Monday, September 11, 2006

9.10 and a half

abc/disney/"constitutional crisis" image via

You already know, in all likelihood, about the fuss about the Disney/ABC miniseries, "The Path to 9/11", part 1 of which aired last night.

Tim Grieve in Salon's War Room writes:

"...there was also a new scene in which the actor playing Richard Clarke suggests that Clinton was not distracted by the Lewsinky affair. And then there was the world-gone-mad portrayal of a TV correspondent, reporting from the midst of riotous chaos overseas that Clinton's critics in Congress were claiming that he launched missiles in the direction of bin Laden as a "Wag the Dog" ploy. In our eyes, at least, that short clip brought home pretty well the ridiculousness of the Republicans' focus in the late 1990s and the fallacy of choosing an inadequate president based on a trumped-up notion of restoring "honesty and integrity" to the White House."

The main point of contention has been that the series attempts to smear the Clinton administration as hindered by a preoccupation with bureaucratic protocols and unwilling to go after Bin Laden in the '90s, including the assertion that Albright once held up a clandestine attack on Bin Laden by insisting that the Pakistani government be informed first. Given that the series has been touted as being based on the 9/11 Comission's report, it's awfully difficult to argue for "poetic license" when the report details no such thing. Moreover, if you're going to say your dramatization is based on the 9/11 report, you are effectively telling your audience that the details you offer aren't poetic licence at all, but part of the record.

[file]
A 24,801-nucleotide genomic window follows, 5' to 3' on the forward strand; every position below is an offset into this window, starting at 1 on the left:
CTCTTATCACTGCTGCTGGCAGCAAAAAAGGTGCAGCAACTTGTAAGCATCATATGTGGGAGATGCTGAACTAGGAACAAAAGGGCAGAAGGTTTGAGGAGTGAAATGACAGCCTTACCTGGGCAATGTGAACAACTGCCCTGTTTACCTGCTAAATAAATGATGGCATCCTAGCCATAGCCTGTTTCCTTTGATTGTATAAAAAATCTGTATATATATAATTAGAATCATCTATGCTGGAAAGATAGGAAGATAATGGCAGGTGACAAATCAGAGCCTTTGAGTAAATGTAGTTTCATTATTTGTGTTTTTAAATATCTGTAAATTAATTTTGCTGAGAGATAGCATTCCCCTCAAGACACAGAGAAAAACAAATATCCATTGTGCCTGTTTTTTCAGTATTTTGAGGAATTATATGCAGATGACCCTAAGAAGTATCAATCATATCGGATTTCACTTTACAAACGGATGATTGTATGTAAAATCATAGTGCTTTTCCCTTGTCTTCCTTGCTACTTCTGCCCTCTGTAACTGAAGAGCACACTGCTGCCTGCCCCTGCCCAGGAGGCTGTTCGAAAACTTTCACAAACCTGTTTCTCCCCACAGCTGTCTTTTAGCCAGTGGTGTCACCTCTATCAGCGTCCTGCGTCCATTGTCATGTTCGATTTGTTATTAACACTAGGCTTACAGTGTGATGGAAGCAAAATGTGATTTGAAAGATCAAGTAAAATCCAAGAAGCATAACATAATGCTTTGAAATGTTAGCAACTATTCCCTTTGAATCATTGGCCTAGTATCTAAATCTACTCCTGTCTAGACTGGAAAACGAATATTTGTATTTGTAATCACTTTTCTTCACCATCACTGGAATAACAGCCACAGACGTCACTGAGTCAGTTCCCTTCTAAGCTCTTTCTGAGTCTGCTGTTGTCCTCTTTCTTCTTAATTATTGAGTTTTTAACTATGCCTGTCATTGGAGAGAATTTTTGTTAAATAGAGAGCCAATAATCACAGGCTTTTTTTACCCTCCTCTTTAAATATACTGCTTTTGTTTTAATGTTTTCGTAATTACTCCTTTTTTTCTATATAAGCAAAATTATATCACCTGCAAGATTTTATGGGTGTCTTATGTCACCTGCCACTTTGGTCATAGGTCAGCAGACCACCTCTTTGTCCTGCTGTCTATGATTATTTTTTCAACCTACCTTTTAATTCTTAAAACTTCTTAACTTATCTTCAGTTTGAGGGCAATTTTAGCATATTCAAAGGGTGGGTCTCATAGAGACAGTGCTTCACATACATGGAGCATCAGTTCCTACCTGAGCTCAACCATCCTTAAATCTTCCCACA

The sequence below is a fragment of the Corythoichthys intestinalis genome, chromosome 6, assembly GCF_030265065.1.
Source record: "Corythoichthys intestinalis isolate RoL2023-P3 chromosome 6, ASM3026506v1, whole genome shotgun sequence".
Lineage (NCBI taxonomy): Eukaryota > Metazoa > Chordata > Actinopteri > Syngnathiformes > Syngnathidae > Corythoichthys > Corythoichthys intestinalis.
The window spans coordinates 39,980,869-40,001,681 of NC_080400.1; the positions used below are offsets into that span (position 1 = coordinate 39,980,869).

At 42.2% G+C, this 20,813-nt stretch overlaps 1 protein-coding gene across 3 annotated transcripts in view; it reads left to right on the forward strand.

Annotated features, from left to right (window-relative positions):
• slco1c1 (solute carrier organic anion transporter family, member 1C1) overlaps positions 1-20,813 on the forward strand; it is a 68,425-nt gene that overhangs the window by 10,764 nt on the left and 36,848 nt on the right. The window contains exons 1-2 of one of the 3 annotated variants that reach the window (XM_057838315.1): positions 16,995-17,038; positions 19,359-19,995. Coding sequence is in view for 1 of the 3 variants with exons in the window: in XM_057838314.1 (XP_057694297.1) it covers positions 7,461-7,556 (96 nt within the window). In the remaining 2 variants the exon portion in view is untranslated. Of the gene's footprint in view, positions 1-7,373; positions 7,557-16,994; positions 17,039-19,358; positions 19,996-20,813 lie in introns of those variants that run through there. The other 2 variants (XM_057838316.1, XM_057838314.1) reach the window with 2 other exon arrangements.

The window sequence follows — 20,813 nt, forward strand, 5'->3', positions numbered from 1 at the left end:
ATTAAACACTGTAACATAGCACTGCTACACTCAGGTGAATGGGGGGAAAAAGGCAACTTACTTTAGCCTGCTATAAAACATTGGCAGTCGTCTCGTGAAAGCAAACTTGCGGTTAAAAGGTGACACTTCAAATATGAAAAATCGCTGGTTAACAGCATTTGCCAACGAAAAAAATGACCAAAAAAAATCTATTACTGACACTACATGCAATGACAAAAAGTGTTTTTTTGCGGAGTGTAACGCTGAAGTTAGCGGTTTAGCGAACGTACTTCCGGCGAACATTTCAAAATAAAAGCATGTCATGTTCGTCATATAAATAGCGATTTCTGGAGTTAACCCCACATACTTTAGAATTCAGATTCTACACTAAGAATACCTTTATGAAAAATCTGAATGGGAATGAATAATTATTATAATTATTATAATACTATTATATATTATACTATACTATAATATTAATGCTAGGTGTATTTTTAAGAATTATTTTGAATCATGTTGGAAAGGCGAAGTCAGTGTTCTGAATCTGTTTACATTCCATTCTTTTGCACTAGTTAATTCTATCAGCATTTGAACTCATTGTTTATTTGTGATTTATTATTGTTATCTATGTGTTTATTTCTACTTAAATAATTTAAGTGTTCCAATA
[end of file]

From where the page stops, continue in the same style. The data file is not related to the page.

I watched some 10 minutes of the show last night, tuning in at random. It was a sequence about the capture of Ramzi Yousef, the guy responsible for the 1993 attack on the World Trade Center. Shortly after a team of American and Pakistani forces capture him, there's a scene in which an American operative is sitting next to him in the back seat of a Landcruiser as it's driving away from the arrest scene, and the American guy asks Yousef:

"so who's been backing you, Ramzi? Saddam? Come on, we know you didn't have the resources to pull this off by yourself!"

Where do I even start? Steering the audience to that old lie? Hell, that's a gimme. First, I assume, perhaps foolishly, that US intelligence operatives would be trained to not introduce suggestions to a subject being interrogated, as it will simply give him an idea of what you want him to say, and irrespective of what actually occurred, he may then decide to tell you what you want to hear so you will have corrupted your own interrogation.* Second, I don't think a US intelligence guy is supposed to question a high-level suspect, even informally, in front of the two Pakistani military guys (in the front seats of the Landcruiser in this scene). Wasn't that the whole point of smearing Albright in the first place, that you don't necessarily want the Pakistani military to know everything our guys know?

[also see "the path to iraq" a dandy set of links, also thanks to Tim Grieve.]

*The reason why torture doesn't work, apart from moral and diplomatic considerations.